August 20: Kamloops to Barriere, British Columbia - The Great North American Sticky Bun Hunt - CycleBlaze

August 20: Kamloops to Barriere, British Columbia

AND WHAT HAPPENED? Well, the fires are burning as bad as ever. But for an hour yesterday the wind swung to the east and half but not all Jasper cleared of smoke. The air is far from pure but it's acceptable. We smell of bonfires at the end of the day but we are out on our bikes and life is better.

We left Bryan and Linda around 8.30 after a coffee discussion about tents. We agreed that the difference between a tent and a really good tent is far less than the price of nights in a motel after the ordinary tent has let you down.

We left not by the main road to the east of the river but on a quieter road on the other bank, one that Linda suggested and which she knew from rides she conducts for what she calls her bike chicks. It carries only local traffic because after 55km, as it enters an Indian reserve, it loses its hard surface. The earth road runs all the way to Barrière but far better is the ferry that links the back road with the main road on the other bank.

There was traffic until we cleared the spreading suburbs of Kamloops and then we had the road to ourselves. It rose and sank, sometimes rudely but never so steep. And it wound like an old drunkard, between banks of wild flowers, pale blue and yellow. The smoke was still there, dulling the air, drying the throat, hiding the near-sheer faces of the mountains on the other side of the valley. But we were riding again whereas last night we were planning emergency measures.

Now, you know what a reaction ferry is? It was our destination and our way to cross the river. The ferry, instead of being powered, is attached to a cable that runs the width of the water. Angle the barge one way and

We arrived at the ferry moments after the ferryman knocked off for lunch. You can see the boat on the far bank. We sat, ate our sandwiches and played Pooh sticks.
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the current pushes it across to the other bank. To reverse it, just change the angle. "You in a hurry?", the boatman asked, a man in his late twenties or early thirties, fair-haired and wearing jeans and a T-shirt. We pointed at the bikes.

"You're never in too much of a hurry when you travel like that," we said. He smiled and nodded, changed the angle of the barge and let it drift back to where we had started, to pick up a regular who had turned up moments too late with a pick-up and a horse trailer. From their conversation, it was clear they knew each other well.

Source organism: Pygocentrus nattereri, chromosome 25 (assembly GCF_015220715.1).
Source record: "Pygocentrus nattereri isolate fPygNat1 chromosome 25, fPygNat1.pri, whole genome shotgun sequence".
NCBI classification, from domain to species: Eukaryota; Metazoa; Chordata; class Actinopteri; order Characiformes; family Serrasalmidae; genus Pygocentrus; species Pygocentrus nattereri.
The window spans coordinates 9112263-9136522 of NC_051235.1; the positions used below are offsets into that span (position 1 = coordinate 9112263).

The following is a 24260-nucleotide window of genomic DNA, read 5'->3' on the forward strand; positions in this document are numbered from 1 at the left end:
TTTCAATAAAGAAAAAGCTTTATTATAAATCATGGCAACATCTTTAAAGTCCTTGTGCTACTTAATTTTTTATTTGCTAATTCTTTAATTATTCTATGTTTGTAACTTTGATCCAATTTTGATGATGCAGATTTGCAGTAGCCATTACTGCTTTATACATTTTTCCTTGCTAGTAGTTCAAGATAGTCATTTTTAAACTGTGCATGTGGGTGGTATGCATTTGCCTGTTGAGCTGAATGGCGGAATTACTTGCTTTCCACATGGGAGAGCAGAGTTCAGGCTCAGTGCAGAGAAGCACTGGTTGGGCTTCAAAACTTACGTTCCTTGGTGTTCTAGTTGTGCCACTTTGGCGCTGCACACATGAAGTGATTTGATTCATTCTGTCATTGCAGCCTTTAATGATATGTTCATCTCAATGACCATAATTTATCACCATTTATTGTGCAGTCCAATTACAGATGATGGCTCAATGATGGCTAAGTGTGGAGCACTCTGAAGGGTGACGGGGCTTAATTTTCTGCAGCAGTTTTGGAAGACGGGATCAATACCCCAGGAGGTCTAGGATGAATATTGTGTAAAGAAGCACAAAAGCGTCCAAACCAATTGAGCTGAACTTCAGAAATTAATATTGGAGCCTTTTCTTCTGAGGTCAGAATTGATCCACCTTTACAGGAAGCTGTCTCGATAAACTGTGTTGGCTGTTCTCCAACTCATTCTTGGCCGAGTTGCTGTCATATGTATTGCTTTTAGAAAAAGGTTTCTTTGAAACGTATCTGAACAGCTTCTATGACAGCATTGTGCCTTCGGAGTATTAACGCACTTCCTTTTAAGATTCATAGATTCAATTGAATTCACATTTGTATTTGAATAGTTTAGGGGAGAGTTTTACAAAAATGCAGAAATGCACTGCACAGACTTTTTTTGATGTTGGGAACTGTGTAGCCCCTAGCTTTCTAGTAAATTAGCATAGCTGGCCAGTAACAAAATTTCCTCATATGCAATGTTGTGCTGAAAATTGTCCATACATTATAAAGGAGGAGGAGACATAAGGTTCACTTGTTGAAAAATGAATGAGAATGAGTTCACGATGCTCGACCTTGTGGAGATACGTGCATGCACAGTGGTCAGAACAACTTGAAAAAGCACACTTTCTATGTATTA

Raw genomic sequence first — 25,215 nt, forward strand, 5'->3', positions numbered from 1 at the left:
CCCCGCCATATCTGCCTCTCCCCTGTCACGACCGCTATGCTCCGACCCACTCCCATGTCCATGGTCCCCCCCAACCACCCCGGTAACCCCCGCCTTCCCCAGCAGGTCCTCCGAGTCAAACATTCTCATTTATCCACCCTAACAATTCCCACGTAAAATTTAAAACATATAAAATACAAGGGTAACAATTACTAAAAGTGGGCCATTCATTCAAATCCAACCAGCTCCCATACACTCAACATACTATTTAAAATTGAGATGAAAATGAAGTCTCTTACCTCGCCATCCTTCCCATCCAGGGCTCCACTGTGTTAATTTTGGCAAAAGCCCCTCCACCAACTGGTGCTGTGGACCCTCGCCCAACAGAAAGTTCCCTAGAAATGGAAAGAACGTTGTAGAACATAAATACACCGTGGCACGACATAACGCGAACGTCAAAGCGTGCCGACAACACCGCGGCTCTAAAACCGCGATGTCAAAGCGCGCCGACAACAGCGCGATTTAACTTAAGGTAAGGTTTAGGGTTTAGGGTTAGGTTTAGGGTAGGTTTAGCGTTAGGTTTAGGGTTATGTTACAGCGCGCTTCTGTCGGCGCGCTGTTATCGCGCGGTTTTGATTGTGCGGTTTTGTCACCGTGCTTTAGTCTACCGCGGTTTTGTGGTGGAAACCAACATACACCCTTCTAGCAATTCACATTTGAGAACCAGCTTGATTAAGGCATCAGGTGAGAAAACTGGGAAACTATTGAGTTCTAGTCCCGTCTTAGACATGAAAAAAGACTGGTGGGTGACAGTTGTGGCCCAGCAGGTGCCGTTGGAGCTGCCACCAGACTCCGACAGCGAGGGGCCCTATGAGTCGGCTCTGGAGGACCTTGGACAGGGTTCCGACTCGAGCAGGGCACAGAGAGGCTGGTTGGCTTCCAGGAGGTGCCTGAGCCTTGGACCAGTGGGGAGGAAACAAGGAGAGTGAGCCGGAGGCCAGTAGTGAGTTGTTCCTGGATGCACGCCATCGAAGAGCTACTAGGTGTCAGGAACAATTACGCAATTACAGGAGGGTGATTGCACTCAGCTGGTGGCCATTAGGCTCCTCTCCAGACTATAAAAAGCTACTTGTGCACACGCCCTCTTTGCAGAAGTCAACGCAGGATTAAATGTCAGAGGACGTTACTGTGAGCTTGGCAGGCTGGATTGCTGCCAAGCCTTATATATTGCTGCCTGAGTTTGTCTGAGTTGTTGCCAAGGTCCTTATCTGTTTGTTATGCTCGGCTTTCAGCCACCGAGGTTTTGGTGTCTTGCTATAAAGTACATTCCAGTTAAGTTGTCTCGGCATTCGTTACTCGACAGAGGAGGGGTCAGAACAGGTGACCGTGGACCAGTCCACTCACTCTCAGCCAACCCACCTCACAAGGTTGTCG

We first came across a reaction ferry when we were cycling along the Danube a couple of years ago. It is the only one we have seen. It turns out that there are five in British Columbia, although the way people say "still five" suggests there were once several more.

"You have a good ride, now, and be careful oat there," the boatman said as he let us off before the horse box. "Just follow the road and it'll bring you oat on the highway by a fruit stand."

The road turned out to be a quiet and winding kilometre. The fruit stall was a no-man's land between this bucolic pleasure and the rush of traffic on the road we had taken such care to avoid all morning. We prepared for the worst, another day of plodding along, never relaxed, on roads unfit for humans when, to our relief, we found the shoulder never vanished. It was there dependably throughout the afternoon. So was the

In case of emergency, eat fig rolls. Only our stomachs know how many we have eaten in the past 8,000km.
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traffic noise - I swear North American traffic is far louder than in Europe, a theory Steph supports by suggesting that many more drivers use all-weather tyres - but that is nothing compared to knowing you're not to be thrown out into the current on climbs, just when you need the shoulder most.

As we explained to someone a while back: "We're European; we're used to riding in the traffic. That's no problem. The problem here is that it's the drivers who aren't used to it."

A certain lack of charm to the campground at Barrière, but it's just for the night and at least we're still on the road.
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We have stopped at a bleak campsite behind a motel on the edge of Barrière, a place named by French explorers for the log jams that blocked a confluence of rivers here. The $20 we have paid doesn't quite work out at 50 cents for each blade of grass, but you get the picture. We are the only people here.

The smoke worsened during the afternoon but we can still make out the shape of the hills on each side of the valley. The government weather service forecast snow for just up the road today. We suspect someone used a drop-down menu on a computer and clicked "snow" rather than "smoke." We hope so, anyway.

The forecasters also said it could rain tomorrow afternoon. That will be a relief to us and to those poor people whose houses have been threatened by the blaze. We haven't heard any news since leaving Kamloops. We hope they're all right.

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